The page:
A considerably complicated setup here. The reel has a worm gear drive which -as I mentioned in the past- is the most durable of the gearing types used in spinning reels in addition to its superior strength due to the contact area between the drive gear and pinion being several times the contact area in the case of bevel or hypoid gearing. The sliding action of the worm gearing makes it the smoothest and quietest type of all, and the only drawback is a loss of mechanical efficiency compared to other gearing types. Still in the above photo, #1 is the brass drive gear, #2 is the stainless steel pinion, #3 is the anti-reverse switch, #4 are the drag components, #5 is the plastic oscillation gear, and #6 is the anti-reverse dog and the red arrow points the rubber ring that quietens the rapid sliding of the anti-reverse dog on the pinion.

Early reels in this series, such as mine, had an audible anti-reverse that made a clicking sound when the anti-reverse was switched on, but in about 1980 they changed the design to make the anti-reverse silent

Above is a photo of such a later version where they attached a spring loaded lever (red arrow) to the anti-reverse dog and on the other end it was attached to a black plastic block (blue X) mounted on the drive gear's shaft. When the anti-reverse was switched on and the drive gear rotated clockwise, the plastic block slid around it pushing the lever down and disengaging the dog. But when the handle was turned backwards, the drive gear would turn counter-clockwise and the plastic block would bull on the lever bringing the dog up to engage the pinion and stop it from going backwards. When the anti-reverse was switched off the hidden lever coming down from the switch would block the dog from engaging the pinion so the handle could turn forward and backward freely.

Back to my reel, here is the back of the oscillation gear (red X). It's activated by the small set of teeth on the drive gear's shaft (red arrow), and the stud on the oscillation lever (blue arrow) then slides inside the channel in the back of the gear (green arrow), taking the main shaft (blue X) forward and backward with it. The large diameter of the oscillation gear makes it spin at a low speed resulting in only one full spool cycle up and down with every 3.25 turns of the handle. This slow oscillation lays line in closer coils and improves casting performance marginally.

The drive gear

The gear is machined brass, and although it shows some wear it's nowhere near being problematic. Good to go for another 30 years with proper care.

The drag knob

The knob is connected to a threaded pressure disc (red arrow) that is prevented from rotating by a little post cast in the reel's body which fits into the small cut in the disc (blue arrows). Therefore when the drag knob is turned the disc moves forward and backwards increasing or decreasing pressure on the drag washers.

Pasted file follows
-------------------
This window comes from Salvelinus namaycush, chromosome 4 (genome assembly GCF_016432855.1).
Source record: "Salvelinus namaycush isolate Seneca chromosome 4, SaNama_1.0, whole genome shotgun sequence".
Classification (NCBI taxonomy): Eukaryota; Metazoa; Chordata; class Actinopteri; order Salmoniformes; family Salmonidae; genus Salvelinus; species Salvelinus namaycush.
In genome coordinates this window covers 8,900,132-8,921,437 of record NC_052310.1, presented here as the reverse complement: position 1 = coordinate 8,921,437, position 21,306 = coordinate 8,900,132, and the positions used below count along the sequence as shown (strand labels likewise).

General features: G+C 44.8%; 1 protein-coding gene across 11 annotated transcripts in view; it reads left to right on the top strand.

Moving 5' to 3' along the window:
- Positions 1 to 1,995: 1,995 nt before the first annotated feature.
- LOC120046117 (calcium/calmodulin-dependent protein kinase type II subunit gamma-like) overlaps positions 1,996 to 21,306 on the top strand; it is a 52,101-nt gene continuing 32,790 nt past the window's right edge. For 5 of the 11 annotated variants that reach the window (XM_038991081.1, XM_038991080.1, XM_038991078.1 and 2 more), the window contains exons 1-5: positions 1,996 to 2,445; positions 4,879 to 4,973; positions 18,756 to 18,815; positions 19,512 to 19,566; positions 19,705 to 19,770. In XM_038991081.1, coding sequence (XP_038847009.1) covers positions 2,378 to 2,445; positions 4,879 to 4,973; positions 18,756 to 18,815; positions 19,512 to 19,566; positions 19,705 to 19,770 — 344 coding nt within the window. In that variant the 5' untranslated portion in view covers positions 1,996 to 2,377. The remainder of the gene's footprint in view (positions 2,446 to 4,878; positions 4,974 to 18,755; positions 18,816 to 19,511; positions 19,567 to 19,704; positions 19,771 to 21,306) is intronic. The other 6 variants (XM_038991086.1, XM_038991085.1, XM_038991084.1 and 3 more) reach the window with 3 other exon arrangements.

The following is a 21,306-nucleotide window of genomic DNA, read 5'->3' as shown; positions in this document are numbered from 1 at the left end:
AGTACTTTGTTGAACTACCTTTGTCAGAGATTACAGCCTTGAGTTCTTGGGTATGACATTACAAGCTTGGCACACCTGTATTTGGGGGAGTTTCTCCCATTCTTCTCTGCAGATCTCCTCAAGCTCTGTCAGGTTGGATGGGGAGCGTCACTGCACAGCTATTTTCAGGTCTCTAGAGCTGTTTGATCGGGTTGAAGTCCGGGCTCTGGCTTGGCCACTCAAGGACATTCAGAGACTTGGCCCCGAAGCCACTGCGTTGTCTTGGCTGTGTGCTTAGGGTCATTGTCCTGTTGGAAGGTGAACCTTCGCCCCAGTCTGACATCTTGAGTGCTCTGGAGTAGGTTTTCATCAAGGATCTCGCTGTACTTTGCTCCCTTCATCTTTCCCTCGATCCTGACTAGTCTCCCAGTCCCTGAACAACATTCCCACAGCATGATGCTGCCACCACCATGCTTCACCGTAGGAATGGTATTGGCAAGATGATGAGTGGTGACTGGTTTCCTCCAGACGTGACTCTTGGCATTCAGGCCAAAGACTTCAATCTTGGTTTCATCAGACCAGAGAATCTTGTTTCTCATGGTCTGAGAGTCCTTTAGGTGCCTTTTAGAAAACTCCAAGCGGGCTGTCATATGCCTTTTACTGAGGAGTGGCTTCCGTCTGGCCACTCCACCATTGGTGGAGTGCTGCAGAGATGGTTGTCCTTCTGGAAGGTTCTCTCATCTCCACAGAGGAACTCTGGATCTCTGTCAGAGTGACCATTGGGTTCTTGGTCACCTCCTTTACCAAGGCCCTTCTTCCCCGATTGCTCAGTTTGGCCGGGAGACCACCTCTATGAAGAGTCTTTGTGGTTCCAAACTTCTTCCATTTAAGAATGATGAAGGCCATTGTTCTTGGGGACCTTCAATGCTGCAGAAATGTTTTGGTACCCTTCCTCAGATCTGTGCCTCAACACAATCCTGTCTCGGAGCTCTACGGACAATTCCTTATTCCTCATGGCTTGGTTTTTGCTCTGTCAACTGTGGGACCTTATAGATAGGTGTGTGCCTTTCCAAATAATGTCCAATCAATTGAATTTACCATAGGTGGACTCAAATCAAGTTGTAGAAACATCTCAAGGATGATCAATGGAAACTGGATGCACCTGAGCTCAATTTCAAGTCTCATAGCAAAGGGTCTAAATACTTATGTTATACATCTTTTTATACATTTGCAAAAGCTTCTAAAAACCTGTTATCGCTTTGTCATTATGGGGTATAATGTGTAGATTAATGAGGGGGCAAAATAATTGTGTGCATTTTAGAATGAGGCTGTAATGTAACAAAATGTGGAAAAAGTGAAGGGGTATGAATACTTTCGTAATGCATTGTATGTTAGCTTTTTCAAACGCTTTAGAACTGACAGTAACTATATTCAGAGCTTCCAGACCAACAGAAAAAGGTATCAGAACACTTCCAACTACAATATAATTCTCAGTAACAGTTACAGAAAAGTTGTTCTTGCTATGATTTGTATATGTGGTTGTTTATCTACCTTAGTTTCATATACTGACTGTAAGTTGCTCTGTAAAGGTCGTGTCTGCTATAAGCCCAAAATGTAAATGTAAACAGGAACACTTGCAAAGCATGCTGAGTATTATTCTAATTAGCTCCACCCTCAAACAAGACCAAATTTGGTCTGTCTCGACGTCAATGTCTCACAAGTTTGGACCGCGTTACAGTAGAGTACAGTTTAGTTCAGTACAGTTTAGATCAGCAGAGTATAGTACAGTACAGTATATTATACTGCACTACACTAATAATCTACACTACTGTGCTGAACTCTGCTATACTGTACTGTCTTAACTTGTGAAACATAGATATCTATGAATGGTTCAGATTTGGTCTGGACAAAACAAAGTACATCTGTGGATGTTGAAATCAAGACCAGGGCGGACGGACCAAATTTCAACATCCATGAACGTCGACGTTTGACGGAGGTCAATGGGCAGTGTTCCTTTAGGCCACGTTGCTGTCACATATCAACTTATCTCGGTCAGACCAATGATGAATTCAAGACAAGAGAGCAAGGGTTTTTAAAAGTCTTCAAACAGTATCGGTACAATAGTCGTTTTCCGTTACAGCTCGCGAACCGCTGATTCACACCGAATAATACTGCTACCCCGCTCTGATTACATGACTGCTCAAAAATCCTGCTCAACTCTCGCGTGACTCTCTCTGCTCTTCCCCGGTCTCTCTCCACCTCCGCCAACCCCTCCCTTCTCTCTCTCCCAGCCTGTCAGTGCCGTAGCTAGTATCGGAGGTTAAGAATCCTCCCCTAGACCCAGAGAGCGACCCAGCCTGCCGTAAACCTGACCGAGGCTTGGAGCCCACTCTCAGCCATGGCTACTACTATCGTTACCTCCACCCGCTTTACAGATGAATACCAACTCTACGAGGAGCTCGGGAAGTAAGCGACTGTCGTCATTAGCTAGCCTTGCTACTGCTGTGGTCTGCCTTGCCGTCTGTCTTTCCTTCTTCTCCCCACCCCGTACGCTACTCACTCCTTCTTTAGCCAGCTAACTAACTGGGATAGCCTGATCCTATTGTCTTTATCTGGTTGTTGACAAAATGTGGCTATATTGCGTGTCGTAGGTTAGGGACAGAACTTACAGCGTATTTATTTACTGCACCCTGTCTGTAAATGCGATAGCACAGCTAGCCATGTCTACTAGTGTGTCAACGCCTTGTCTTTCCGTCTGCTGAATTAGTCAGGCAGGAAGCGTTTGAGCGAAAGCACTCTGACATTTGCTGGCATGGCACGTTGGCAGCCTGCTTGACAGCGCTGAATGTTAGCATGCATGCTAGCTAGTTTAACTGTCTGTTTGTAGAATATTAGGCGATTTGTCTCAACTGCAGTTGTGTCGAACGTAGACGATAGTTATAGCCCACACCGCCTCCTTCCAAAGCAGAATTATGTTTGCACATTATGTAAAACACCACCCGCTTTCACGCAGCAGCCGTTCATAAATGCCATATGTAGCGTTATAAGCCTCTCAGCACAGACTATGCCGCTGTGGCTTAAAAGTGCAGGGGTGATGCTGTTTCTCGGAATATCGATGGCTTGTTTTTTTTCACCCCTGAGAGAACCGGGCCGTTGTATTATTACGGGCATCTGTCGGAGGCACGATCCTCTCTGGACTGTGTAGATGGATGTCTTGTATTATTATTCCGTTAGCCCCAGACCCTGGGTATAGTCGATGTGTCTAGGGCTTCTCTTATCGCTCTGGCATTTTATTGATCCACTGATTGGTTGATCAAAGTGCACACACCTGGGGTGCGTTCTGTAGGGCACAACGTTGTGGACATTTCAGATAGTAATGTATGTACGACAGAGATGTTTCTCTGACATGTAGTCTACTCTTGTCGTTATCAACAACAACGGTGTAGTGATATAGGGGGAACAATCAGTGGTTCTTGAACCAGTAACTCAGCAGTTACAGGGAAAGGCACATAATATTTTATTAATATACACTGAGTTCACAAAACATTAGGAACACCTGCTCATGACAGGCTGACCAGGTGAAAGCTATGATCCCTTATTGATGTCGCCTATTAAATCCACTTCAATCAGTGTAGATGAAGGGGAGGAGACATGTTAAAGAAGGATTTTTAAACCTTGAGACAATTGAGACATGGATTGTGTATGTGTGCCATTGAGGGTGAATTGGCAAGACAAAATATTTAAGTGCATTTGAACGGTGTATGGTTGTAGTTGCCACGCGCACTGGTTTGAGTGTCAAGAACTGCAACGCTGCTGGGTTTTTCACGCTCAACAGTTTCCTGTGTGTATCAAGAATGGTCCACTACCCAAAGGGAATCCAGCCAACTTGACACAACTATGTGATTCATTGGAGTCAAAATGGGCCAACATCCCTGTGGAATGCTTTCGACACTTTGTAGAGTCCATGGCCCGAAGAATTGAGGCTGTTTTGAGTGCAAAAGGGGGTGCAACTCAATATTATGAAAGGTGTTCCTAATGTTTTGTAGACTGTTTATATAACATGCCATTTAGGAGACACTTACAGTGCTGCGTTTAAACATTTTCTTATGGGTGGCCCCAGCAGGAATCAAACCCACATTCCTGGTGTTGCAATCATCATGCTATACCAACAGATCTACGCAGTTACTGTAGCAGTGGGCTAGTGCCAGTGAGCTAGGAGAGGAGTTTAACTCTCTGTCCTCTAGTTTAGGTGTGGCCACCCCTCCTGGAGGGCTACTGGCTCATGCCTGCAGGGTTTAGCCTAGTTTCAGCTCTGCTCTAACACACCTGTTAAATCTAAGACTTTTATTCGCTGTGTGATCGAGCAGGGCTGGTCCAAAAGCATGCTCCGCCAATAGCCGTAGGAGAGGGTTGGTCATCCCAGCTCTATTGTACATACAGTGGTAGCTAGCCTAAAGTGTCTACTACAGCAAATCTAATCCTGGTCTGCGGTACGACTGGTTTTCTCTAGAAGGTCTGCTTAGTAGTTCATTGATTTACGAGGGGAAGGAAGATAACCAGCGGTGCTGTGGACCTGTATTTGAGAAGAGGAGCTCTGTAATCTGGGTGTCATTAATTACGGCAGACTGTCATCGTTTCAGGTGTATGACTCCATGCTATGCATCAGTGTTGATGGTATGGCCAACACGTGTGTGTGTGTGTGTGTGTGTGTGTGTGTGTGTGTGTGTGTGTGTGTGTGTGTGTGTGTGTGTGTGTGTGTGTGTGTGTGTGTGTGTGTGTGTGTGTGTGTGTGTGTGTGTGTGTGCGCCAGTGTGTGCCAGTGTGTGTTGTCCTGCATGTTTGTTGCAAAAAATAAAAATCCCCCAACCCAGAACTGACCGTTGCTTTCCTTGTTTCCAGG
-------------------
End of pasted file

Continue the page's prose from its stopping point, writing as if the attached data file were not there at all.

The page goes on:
Above is the pressure disc in its fully forward position.

Here are the drag components: A brass head (#1) that's keyed to the shaft internally and keyed to the clicker gear (#2) and another key washer (#3) externally. The black drag washers themselves (#4) are made of Teflon, which is another gimmick that doesn't quite work. A drag washer should be made of a material that's able to compress under pressure and produce a braking force that decreases in a linear manner with the decrease in applied pressure. The Teflon is too slippery to produce any usable braking and it doesn't compress. The result is an inconsistent performance and a very low maximum drag that didn't exceed 1.2 KG (2.7 lbs) on my reel and 2.2 KG (4.8 lbs) on another 57 I tested that was in a much better condition. Felt or leather would have done a better job than those lousy washers.

Moving to the front portion of the reel

This nut needs to be unscrewed counter-clockwise in order to remove the rotor.

Do you remember the text on the spool "Totally Corrosion Resistant"? Well, obviously they only meant the plastic spool by this

This was the sight underneath the rotor. Corrosion so bad I can hardly count a handful of times where I've seen something as bad on a reel.

Took me a while to remove the snap ring (red arrow) securing the pinion/bearing assembly, and I had a tougher job ahead removing the pinion itself because the bearing (blue arrow) was virtually fused to the body by rust.

Finally got it out and it was completely clogged with a paste of rust and old grease to the point that the ball cage had become immobile and the inner ring of the bearing was slipping around the static balls instead of rolling them. This explained why the reel felt very rough to wind despite the gears being in a good condition.

A lot of gunk found at the joint of the bail arm, which is made of plastic as well.